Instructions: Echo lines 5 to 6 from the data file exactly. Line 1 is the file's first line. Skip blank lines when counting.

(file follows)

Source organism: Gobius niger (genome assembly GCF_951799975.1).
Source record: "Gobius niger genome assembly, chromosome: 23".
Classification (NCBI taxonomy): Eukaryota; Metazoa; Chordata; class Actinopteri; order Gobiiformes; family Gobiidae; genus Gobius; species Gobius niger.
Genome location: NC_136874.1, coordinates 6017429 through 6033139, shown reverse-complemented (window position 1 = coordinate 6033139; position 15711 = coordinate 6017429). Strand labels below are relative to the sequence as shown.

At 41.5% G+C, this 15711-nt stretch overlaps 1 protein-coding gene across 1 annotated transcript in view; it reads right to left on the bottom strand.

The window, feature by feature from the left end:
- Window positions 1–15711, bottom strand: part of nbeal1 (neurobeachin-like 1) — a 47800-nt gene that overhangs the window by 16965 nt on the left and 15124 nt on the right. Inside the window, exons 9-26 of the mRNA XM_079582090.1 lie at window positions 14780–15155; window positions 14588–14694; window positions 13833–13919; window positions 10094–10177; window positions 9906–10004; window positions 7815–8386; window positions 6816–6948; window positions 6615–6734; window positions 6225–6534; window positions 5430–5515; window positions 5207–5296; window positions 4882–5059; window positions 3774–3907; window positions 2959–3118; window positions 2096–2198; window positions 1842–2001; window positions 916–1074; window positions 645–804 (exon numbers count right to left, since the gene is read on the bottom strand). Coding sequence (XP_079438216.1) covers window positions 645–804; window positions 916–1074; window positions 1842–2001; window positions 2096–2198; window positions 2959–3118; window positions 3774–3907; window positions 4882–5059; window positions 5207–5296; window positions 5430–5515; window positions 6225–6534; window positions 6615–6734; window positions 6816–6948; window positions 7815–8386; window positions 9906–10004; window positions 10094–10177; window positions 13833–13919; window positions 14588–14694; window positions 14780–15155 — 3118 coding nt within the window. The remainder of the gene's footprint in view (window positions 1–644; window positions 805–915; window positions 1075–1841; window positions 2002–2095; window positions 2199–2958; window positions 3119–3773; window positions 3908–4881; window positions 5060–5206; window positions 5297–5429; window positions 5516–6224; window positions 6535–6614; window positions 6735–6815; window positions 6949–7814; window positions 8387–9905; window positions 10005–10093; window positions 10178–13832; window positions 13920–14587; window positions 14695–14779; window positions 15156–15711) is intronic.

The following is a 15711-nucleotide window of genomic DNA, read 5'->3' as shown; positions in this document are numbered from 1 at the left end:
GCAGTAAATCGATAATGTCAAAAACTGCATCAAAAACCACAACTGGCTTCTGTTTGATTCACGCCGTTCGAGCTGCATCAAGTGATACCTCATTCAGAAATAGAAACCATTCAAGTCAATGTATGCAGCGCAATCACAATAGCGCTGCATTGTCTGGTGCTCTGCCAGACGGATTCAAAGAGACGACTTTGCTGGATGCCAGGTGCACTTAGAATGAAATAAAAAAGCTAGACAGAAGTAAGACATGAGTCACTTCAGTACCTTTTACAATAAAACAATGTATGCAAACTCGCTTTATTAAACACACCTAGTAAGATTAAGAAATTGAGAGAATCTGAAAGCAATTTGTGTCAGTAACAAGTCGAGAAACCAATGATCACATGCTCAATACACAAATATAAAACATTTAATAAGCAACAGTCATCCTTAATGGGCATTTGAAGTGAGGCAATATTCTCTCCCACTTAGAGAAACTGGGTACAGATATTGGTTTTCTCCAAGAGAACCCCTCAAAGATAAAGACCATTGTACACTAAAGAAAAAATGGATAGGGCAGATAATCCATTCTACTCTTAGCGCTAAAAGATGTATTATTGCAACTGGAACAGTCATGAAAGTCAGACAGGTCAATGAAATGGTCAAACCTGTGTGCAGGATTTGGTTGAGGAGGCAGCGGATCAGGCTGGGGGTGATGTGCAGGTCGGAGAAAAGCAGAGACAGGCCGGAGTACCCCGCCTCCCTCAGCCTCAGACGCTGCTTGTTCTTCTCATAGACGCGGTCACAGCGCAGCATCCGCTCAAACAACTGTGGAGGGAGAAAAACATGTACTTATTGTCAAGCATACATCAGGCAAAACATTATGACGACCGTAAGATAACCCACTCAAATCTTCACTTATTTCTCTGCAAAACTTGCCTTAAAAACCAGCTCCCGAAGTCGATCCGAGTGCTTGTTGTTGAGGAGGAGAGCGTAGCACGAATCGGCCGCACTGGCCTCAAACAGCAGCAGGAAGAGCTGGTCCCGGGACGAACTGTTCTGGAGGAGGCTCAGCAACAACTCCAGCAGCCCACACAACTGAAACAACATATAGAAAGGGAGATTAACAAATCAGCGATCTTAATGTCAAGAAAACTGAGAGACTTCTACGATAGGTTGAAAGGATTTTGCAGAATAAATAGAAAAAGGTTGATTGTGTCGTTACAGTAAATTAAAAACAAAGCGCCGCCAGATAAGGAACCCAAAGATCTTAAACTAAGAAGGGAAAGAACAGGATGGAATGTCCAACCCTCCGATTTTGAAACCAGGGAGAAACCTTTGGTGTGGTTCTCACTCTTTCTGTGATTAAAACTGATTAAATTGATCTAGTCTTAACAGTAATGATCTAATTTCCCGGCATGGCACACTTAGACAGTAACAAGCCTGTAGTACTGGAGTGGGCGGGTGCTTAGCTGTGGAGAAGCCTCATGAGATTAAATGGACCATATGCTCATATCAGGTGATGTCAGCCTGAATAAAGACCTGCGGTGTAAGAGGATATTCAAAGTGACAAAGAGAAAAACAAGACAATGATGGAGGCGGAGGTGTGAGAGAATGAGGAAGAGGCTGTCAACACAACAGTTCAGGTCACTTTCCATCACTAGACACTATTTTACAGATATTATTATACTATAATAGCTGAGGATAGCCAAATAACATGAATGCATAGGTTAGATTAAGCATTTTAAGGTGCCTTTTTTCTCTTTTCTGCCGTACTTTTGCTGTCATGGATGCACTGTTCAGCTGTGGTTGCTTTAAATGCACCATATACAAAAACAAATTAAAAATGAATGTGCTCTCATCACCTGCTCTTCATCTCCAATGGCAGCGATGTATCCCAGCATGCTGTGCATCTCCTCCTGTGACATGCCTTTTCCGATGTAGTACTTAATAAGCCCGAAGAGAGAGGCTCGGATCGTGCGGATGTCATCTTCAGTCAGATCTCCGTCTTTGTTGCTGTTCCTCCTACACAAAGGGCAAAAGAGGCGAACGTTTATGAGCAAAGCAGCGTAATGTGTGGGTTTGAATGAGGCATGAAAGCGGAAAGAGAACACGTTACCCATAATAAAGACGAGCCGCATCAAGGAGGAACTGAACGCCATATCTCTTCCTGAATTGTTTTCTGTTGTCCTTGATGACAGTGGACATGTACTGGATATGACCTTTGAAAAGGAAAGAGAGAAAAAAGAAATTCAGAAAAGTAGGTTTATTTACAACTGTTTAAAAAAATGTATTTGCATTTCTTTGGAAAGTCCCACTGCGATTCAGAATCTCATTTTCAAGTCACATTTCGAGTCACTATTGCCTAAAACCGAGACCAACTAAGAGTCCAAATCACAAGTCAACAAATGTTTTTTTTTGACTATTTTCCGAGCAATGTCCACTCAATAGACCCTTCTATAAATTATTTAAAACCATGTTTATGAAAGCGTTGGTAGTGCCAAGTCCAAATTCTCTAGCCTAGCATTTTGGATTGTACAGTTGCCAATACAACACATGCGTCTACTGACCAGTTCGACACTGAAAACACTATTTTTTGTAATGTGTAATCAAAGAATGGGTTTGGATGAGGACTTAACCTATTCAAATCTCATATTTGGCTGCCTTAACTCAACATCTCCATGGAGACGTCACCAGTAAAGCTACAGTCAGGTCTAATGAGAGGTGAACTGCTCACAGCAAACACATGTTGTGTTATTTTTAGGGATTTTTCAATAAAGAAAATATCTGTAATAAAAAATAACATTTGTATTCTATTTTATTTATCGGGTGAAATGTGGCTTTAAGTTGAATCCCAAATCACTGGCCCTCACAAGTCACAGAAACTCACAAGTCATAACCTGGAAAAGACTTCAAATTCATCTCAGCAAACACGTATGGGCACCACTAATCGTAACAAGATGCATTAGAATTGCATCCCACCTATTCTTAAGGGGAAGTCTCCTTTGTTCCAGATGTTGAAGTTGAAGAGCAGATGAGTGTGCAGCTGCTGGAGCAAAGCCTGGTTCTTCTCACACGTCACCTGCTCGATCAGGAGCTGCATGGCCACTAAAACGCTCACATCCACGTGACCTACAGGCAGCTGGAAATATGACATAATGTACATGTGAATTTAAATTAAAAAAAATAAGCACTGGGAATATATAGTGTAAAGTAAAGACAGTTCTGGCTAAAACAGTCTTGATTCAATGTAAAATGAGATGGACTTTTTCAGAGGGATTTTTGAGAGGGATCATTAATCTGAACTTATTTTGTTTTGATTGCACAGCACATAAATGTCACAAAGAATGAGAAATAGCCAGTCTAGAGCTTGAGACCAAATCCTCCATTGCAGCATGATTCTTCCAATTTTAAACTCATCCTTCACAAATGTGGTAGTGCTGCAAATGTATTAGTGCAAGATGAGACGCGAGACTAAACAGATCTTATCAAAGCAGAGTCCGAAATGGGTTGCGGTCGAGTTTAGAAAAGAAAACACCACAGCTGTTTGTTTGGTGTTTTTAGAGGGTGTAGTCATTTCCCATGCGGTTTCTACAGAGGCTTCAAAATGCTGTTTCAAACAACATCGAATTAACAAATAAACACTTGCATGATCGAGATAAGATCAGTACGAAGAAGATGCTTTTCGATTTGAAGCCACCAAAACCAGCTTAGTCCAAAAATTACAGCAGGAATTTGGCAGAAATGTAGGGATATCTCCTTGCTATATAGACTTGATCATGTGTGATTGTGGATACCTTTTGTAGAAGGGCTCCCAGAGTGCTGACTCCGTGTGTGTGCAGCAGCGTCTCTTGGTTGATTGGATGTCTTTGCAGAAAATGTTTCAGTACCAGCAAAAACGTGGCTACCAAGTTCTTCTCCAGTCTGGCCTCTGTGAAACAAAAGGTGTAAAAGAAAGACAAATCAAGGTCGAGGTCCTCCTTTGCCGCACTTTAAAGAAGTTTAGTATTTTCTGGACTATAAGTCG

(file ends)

At 41.5% G+C, this 15711-nt stretch overlaps 1 protein-coding gene across 1 annotated transcript in view; it reads right to left on the bottom strand.

The window, feature by feature from the left end: